CoverMedia Literacy Activities for Learning Civics ConceptsDefining Critical Media LiteracyChapter 1. Foundations of the United States Political SystemTopic 1: Democracy in Social Media Policies and Community StandardsTopic 2: The Internet as a Public UtilityTopic 3: 21st Century Women STEM InnovatorsTopic 4: Media Coverage of Kings, Queens, and Royal FamiliesTopic 5: Representations of Native Americans in Films, Local History Publications, and School MascotsChapter 2. The Development of United States GovernmentTopic 1: Declarations of Independence on Social MediaTopic 2: Media Marketing and Government Regulating of Self-Driving Cars and Electric VehiclesTopic 3: Representations of and Racism Toward Black Americans in the MediaTopic 4: Political Debates Through Songs from Hamilton: An American MusicalTopic 5: Bill of Rights on TwitterChapter 3. Institutions of United States GovernmentTopic 1: Hollywood Movies About the Branches of GovernmentTopic 2: Writing an Impeachment Press ReleaseTopic 3: Members of Congress' Use of Social MediaTopic 4: Political Impacts of Public Opinion PollsTopic 5: Website Design for New Political PartiesChapter 4. The Rights and Responsibilities of CitizensTopic 1: Immigration in the NewsTopic 2: Portrayals of Immigrants in Television and FilmTopic 3: COVID-19 Information EvaluationTopic 4: Women Political Leaders in the MediaTopic 5: Online Messaging by Special Interest GroupsTopic 6: Digital Games for Civic EngagementTopic 7: Social Media and the ElectionsTopic 8: Media Spin in the Coverage of Political DebatesTopic 9: Celebrities' Influence on PoliticsTopic 10: Political Activism Through Social MediaTopic 11: Media Recruitment of Public Sector WorkersTopic 12: Images of Teachers and TeachingTopic 13: For Whom Is and Could Your School Be NamedTopic 14: Representing Trans IdentitiesTopic 15: Media Framing of the Events of January 6, 2021Topic 16: Music as Protest ArtTopic 17: PACs, Super PACs, and Unions in the MediaChapter 5. The Constitution, Amendments, and Supreme Court DecisionsTopic 1: Prohibition in the MediaTopic 2: The Equal Rights Amendment on Twitter and Other Social MediaTopic 3: Civil War News Stories and Recruitment AdvertisementsTopic 4: Representations of Gender and Race on CurrencyTopic 5: The Equality Act on TwitterTopic 6: Reading Supreme Court Dissents AloudTopic 7: Television Cameras in CourtroomsChapter 6. The Structure of State and Local GovernmentTopic 1: Native American Mascots and LogosTopic 2: A Constitution for the InternetTopic 3: Military Recruitment and the MediaTopic 4: Your Privacy on Social MediaTopic 5: Pandemic Policy Information in the MediaTopic 6: Gendered Language in Media Coverage of Women in PoliticsTopic 7: Environmental Campaigns Using Social MediaTopic 8: Trusted Messengers, the Media, and the PandemicTopic 9: Online Campaigning for Political OfficeTopic 10: Advertising the Lottery Online and In PrintTopic 11: Local Governments, Social Media and Digital DemocracyTopic 12: Protecting the CommonsChapter 7. Freedom of the Press and News/Media LiteracyTopic 1: Press Freedom in the United States and the WorldTopic 2: Objectivity and Reporting the News from All SidesTopic 3: Investigative Journalism and Social ChangeTopic 4: News Photographs & Newspaper DesignTopic 5: How Reporters Report EventsTopic 6: Recommendation Algorithms on Social Media PlatformsTopic 7: Fake News Investigation and EvaluationTopic 8: Paywalls and Access to Online NewsTopic 9: Critical Visual Analysis of Online and Print MediaTopic 10: Memes and TikToks as Political Cartoons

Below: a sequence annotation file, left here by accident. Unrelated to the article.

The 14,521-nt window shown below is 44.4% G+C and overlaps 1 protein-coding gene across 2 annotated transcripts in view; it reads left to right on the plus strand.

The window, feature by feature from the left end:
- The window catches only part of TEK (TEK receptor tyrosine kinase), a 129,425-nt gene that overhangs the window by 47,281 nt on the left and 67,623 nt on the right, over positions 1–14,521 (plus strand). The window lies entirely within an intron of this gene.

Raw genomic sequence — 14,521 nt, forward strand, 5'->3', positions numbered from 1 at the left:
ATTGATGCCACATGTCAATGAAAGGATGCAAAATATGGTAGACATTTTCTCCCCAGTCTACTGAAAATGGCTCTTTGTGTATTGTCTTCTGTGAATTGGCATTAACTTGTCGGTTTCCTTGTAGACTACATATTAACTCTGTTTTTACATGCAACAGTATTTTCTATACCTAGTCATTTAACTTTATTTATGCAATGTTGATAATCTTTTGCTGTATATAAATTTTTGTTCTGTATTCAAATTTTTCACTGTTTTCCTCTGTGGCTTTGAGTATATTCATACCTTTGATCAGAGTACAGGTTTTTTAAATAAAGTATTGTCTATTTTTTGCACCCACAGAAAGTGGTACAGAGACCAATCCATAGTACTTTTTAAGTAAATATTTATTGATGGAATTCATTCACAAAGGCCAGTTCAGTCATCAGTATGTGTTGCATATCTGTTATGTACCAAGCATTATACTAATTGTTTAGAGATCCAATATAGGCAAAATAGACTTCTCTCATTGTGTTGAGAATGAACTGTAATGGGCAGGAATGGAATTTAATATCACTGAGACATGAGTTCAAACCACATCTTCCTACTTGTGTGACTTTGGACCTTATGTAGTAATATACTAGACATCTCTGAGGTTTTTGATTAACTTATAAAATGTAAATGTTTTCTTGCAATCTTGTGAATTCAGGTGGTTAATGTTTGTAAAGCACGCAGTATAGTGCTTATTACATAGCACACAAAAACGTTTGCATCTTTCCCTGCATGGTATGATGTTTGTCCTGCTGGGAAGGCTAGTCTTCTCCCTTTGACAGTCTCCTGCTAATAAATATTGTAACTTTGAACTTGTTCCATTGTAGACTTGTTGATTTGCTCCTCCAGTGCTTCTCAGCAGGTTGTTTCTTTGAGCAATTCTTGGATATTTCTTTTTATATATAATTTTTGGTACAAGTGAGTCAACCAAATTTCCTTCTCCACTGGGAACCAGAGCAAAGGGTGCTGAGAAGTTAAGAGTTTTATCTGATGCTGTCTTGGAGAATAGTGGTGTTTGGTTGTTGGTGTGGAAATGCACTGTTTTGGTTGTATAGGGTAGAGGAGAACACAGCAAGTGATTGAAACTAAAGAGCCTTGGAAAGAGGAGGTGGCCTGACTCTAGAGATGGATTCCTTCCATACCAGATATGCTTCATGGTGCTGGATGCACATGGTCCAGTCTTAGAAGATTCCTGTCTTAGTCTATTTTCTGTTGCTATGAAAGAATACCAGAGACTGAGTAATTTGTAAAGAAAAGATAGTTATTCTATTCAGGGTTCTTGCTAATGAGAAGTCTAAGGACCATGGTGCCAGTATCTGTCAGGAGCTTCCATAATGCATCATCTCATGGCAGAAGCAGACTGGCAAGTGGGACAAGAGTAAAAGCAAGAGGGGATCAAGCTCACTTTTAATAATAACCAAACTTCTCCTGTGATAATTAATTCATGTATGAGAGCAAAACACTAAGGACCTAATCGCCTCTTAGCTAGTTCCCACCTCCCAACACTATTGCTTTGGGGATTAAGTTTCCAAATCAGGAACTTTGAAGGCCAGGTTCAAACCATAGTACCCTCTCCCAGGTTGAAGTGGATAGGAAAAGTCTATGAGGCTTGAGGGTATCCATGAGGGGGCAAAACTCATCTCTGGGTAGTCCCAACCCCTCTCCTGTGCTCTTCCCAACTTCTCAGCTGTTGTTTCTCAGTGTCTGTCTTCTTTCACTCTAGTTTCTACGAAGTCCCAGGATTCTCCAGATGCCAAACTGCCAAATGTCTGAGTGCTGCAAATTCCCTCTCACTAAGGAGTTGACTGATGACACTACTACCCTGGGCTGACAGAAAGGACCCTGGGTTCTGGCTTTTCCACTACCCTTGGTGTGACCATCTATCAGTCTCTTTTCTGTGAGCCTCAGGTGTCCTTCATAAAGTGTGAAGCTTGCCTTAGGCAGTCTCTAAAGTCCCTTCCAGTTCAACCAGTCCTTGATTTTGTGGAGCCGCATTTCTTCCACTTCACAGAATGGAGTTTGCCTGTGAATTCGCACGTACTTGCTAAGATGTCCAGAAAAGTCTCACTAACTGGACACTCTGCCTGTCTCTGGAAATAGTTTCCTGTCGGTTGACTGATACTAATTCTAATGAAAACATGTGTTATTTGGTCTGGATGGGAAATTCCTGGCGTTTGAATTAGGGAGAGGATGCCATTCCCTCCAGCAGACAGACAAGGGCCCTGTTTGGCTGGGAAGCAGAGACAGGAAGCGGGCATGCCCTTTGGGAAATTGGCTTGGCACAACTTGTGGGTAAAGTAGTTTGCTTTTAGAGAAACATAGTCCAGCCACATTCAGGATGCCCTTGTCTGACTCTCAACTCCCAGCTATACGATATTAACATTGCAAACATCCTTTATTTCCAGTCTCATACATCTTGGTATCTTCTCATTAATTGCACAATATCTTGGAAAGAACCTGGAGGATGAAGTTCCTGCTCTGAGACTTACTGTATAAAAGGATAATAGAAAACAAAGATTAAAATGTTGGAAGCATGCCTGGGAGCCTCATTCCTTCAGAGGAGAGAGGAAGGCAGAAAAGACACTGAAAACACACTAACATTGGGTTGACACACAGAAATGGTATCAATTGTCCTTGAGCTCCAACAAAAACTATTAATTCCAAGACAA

Topic 7: Television Cameras in Courtrooms